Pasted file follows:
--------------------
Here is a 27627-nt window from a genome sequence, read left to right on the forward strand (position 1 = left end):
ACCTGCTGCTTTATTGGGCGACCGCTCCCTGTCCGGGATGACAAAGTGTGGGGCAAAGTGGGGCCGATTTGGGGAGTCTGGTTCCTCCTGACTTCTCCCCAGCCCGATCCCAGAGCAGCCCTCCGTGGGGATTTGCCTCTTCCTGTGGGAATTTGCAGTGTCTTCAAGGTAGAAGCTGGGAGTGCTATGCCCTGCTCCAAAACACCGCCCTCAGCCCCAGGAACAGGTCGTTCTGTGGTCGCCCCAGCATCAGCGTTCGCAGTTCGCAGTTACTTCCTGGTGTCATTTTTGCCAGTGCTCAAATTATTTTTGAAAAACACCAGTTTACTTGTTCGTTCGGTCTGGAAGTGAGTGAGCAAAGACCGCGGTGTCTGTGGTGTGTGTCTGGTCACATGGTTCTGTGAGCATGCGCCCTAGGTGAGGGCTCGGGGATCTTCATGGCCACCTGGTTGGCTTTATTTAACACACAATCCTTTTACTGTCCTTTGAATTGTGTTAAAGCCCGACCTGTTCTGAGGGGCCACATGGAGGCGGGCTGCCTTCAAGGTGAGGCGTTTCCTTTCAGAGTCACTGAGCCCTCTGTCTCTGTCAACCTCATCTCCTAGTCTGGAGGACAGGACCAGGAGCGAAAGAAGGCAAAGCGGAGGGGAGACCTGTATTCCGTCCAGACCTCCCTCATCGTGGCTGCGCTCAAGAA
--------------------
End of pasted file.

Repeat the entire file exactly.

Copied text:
Here is a 27627-nt window from a genome sequence, read left to right on the forward strand (position 1 = left end):
ACCTGCTGCTTTATTGGGCGACCGCTCCCTGTCCGGGATGACAAAGTGTGGGGCAAAGTGGGGCCGATTTGGGGAGTCTGGTTCCTCCTGACTTCTCCCCAGCCCGATCCCAGAGCAGCCCTCCGTGGGGATTTGCCTCTTCCTGTGGGAATTTGCAGTGTCTTCAAGGTAGAAGCTGGGAGTGCTATGCCCTGCTCCAAAACACCGCCCTCAGCCCCAGGAACAGGTCGTTCTGTGGTCGCCCCAGCATCAGCGTTCGCAGTTCGCAGTTACTTCCTGGTGTCATTTTTGCCAGTGCTCAAATTATTTTTGAAAAACACCAGTTTACTTGTTCGTTCGGTCTGGAAGTGAGTGAGCAAAGACCGCGGTGTCTGTGGTGTGTGTCTGGTCACATGGTTCTGTGAGCATGCGCCCTAGGTGAGGGCTCGGGGATCTTCATGGCCACCTGGTTGGCTTTATTTAACACACAATCCTTTTACTGTCCTTTGAATTGTGTTAAAGCCCGACCTGTTCTGAGGGGCCACATGGAGGCGGGCTGCCTTCAAGGTGAGGCGTTTCCTTTCAGAGTCACTGAGCCCTCTGTCTCTGTCAACCTCATCTCCTAGTCTGGAGGACAGGACCAGGAGCGAAAGAAGGCAAAGCGGAGGGGAGACCTGTATTCCGTCCAGACCTCCCTCATCGTGGCTGCGCTCAAGAA